Seat-of-the-pants scan sizes shoppers up

Intellifit contraption uses technology to take guesswork out of finding jeans that fit. Photo: Sizing up shoppers

David Becker Staff Writer, CNET News.com
David Becker
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David Becker
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SCOTTSDALE, Ariz.--Ack! Melodramatic comic strip character Cathy may have to find something besides trying on swimsuits to complain about.

Clothing start-up Intellifit is poised to take the misery out of that spring ritual with a new system that provides a dead-accurate reading of your measurements and discretely matches it to a size database for hundreds of clothing manufacturers.

The Philadelphia-based company quickly became the toast of the Demo conference here with demonstrations of the system, which begins with a kiosk about the size of a compact car. Step inside, and an orbiting scanner bombards your body with radio waves that ping back more than 200 measurements in 10 seconds.

The results are processed by the kiosk's computer, uploaded to a secure central database, and ready for retrieval the next time you go shopping with a participating manufacturer. Punch in your ID number and Intellifit will tell you what will look good on you.

Intellifit President Edward Gribbin, a veteran of the fashion industry, said the system was developed to address one of the most common causes of customer frustration and lost sales in the business. "No two brands size things the same," he said. "You can be one size at Tommy Hilfinger, another size at Ralph Lauren, another at Levis. It drives people nuts."

The average woman has to try on 15 pairs of jeans before she finds one that fits, Gribbin said, and most give up before that. "Swimsuits, jeans and shoes are the biggest frustration items," he said.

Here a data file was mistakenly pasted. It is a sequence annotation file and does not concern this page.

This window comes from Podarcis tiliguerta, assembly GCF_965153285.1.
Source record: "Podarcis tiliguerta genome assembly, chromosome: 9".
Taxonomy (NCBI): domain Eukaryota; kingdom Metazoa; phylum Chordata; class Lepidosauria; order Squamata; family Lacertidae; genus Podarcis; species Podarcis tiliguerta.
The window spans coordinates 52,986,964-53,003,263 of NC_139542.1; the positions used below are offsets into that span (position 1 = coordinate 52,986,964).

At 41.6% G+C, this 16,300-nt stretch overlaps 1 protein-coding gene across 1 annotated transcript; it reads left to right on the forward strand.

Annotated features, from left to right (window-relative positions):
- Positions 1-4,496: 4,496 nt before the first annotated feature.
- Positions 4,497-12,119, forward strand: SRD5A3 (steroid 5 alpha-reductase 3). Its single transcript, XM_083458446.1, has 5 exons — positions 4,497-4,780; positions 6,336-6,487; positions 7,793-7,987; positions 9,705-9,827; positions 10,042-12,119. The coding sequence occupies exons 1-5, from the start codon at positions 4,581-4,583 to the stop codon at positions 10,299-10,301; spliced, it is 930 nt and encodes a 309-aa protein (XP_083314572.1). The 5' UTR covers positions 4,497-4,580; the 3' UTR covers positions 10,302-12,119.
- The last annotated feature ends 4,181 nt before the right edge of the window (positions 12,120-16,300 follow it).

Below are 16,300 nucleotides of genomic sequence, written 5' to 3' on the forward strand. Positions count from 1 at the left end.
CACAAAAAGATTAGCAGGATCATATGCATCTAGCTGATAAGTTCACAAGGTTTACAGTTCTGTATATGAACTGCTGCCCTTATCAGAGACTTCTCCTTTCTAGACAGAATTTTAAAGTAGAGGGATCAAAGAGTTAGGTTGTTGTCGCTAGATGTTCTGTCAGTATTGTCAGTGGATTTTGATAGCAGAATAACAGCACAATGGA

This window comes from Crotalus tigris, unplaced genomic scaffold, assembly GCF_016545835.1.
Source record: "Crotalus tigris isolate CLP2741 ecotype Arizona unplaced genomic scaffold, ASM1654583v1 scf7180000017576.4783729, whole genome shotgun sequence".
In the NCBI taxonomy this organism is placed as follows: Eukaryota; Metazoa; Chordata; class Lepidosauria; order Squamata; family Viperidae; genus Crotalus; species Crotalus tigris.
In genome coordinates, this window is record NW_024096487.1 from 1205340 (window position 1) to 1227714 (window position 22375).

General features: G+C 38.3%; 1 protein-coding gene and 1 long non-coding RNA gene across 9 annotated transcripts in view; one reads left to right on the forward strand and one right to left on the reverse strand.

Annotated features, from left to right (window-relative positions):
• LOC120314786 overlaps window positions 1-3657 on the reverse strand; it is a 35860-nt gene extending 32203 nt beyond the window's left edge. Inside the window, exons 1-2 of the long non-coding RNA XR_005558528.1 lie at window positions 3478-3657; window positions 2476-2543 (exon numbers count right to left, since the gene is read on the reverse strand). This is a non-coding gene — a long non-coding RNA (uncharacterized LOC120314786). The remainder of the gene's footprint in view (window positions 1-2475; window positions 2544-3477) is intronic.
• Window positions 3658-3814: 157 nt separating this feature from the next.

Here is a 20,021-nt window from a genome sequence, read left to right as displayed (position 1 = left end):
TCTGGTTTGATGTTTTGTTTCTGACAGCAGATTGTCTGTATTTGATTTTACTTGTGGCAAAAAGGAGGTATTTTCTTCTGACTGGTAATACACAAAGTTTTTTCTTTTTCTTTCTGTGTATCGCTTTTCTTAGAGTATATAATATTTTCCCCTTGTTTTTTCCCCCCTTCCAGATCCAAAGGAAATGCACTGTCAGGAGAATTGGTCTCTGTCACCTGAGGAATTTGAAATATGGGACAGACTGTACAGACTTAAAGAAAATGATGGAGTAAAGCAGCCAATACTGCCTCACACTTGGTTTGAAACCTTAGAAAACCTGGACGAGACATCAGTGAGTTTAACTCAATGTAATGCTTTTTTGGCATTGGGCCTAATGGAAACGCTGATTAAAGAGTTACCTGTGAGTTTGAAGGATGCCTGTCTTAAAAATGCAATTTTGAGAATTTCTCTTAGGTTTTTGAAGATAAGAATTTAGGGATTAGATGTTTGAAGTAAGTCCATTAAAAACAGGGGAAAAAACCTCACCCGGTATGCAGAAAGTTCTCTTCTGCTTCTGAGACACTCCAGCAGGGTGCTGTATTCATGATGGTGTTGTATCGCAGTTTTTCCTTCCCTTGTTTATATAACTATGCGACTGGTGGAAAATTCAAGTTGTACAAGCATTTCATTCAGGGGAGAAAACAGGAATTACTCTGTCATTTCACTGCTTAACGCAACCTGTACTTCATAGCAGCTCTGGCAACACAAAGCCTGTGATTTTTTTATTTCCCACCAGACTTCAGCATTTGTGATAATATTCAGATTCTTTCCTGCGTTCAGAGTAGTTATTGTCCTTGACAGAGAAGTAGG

Intellifit members can also decide to share their sizing information with selected parties, such as a clueless spouse, potentially eliminating those "you think I'm a size what?!" gift-giving moments.

Gribbin acknowledged there have been numerous other efforts to apply technology to finding the right pair of jeans. But predecessors either relied on customers making judgments about their body type--an evaluation subject to ego-based errors--or going through several stages of discomfort.

"For some of the previous systems, you had to get naked, put on a Lycra bodysuit, get into all kinds of odd positions," Gribbin said. "We let you keep your clothes on, and you're done in a few seconds."

Intellifit CEO Albert Charpentier, father of the Commodore 64 computer, acknowledged that the system isn't perfect yet. The software still has a little trouble accounting for varying tastes in waistband management in men's slacks, for example.

"Some guys go for the real-world look; some go for the Urkel look," he said. "We're adjusting the algorithms for that."

Getting measured and entered into the Intellifit system is free for customers. The company makes money by charging clothing manufacturers a subscription to be included in the sizing database.

The company currently has kiosks in a handful of locations, including a Macy's store, and has signed up more than a dozen manufacturers. Gribbin expects the base to grow rapidly, because most folks aren't getting smaller or more honest.

"Anecdotal efforts just don't work," he said. "People either don't know what size they are, or they're in denial about it."